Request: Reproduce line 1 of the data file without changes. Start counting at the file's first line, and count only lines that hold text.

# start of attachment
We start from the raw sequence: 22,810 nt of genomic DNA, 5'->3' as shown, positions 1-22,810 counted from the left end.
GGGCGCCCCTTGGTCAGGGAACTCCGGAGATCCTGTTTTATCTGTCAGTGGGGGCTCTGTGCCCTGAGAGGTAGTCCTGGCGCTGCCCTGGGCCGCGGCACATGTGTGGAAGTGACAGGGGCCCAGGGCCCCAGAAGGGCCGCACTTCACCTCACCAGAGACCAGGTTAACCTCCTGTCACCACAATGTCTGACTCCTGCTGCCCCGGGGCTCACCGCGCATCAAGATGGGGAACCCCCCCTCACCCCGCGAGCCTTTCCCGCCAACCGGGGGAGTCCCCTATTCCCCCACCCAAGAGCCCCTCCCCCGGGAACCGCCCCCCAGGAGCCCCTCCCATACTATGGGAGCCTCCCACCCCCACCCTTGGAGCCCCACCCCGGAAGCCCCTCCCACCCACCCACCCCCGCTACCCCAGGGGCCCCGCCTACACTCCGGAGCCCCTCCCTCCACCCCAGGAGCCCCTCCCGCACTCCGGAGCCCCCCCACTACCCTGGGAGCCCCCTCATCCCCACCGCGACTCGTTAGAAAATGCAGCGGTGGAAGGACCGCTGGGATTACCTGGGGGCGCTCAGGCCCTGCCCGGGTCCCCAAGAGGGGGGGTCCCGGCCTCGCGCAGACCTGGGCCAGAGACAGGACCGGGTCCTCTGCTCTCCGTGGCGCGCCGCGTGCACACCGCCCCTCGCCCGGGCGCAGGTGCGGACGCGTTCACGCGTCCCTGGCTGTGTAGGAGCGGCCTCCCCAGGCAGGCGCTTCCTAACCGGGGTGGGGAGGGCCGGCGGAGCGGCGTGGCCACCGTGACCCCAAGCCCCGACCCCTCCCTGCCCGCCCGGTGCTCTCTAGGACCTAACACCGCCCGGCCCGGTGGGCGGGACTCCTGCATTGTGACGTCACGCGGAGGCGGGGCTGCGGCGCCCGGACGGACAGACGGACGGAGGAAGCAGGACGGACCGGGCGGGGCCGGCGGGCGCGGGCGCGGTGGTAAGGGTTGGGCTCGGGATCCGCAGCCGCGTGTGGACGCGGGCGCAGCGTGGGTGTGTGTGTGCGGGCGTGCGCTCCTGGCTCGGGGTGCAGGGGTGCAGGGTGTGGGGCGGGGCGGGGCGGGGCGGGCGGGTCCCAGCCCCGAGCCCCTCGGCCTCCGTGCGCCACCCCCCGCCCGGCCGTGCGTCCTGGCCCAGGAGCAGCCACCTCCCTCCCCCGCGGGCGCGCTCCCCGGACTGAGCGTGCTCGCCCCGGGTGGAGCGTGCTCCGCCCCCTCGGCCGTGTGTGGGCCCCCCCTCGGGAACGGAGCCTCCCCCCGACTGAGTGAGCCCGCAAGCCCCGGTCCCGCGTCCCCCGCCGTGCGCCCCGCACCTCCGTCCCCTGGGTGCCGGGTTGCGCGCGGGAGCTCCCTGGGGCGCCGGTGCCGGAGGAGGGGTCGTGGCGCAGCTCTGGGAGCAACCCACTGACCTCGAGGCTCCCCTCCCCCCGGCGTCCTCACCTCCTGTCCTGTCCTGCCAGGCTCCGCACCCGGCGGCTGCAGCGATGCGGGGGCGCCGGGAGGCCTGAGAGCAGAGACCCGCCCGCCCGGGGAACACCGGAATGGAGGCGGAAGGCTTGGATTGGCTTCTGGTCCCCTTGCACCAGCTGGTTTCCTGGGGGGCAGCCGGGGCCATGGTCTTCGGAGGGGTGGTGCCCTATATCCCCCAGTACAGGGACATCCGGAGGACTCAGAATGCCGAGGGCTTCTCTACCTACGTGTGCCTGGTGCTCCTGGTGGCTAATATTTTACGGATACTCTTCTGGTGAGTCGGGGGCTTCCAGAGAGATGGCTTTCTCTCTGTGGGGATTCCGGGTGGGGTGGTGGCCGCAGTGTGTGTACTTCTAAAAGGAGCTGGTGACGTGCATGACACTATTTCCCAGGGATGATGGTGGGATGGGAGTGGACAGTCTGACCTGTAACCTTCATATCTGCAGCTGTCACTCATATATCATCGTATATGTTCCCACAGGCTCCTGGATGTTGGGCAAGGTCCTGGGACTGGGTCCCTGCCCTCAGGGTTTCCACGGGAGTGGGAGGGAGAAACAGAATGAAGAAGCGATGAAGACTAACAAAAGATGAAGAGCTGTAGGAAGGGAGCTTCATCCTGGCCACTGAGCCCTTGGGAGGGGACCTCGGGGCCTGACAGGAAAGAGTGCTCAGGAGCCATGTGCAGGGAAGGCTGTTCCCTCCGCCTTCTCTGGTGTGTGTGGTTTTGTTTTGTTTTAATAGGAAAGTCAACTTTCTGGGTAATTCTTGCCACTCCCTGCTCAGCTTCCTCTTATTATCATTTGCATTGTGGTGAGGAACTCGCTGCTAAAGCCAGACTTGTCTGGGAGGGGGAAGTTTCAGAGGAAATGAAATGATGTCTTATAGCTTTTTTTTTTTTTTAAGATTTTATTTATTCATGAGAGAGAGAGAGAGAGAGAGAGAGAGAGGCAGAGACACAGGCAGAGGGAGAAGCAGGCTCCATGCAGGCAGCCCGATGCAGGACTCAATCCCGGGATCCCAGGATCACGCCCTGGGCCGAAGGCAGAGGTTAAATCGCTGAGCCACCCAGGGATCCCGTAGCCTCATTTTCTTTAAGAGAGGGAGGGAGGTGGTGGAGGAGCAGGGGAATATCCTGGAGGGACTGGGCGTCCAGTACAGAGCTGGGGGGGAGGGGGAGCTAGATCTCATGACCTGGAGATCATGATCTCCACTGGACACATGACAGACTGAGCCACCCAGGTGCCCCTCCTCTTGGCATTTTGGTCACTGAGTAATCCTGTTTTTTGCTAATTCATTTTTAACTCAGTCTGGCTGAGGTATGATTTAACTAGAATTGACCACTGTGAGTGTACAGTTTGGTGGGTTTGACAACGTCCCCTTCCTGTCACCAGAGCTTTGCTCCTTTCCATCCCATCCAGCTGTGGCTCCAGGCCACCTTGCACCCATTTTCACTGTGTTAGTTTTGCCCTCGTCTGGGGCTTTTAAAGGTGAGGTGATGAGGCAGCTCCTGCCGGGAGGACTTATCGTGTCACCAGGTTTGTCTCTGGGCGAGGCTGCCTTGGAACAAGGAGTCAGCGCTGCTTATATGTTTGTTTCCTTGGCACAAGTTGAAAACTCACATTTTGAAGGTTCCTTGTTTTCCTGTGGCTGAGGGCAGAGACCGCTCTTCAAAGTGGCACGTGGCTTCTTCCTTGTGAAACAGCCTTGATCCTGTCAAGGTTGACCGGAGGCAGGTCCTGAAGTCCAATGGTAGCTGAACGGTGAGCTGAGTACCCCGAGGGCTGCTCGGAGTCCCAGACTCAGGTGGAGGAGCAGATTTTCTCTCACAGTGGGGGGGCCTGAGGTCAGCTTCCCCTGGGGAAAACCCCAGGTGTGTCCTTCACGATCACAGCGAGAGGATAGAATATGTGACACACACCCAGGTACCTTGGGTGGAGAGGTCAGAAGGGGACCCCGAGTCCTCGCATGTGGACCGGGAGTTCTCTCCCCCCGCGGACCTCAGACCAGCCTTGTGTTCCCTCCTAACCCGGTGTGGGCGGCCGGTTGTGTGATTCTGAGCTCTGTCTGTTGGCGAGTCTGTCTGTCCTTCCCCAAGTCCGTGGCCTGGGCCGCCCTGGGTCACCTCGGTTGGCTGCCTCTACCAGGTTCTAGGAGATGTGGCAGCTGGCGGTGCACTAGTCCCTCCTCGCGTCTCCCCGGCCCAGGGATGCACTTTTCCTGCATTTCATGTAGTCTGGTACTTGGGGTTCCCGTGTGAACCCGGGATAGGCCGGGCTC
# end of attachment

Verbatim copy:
We start from the raw sequence: 22,810 nt of genomic DNA, 5'->3' as shown, positions 1-22,810 counted from the left end.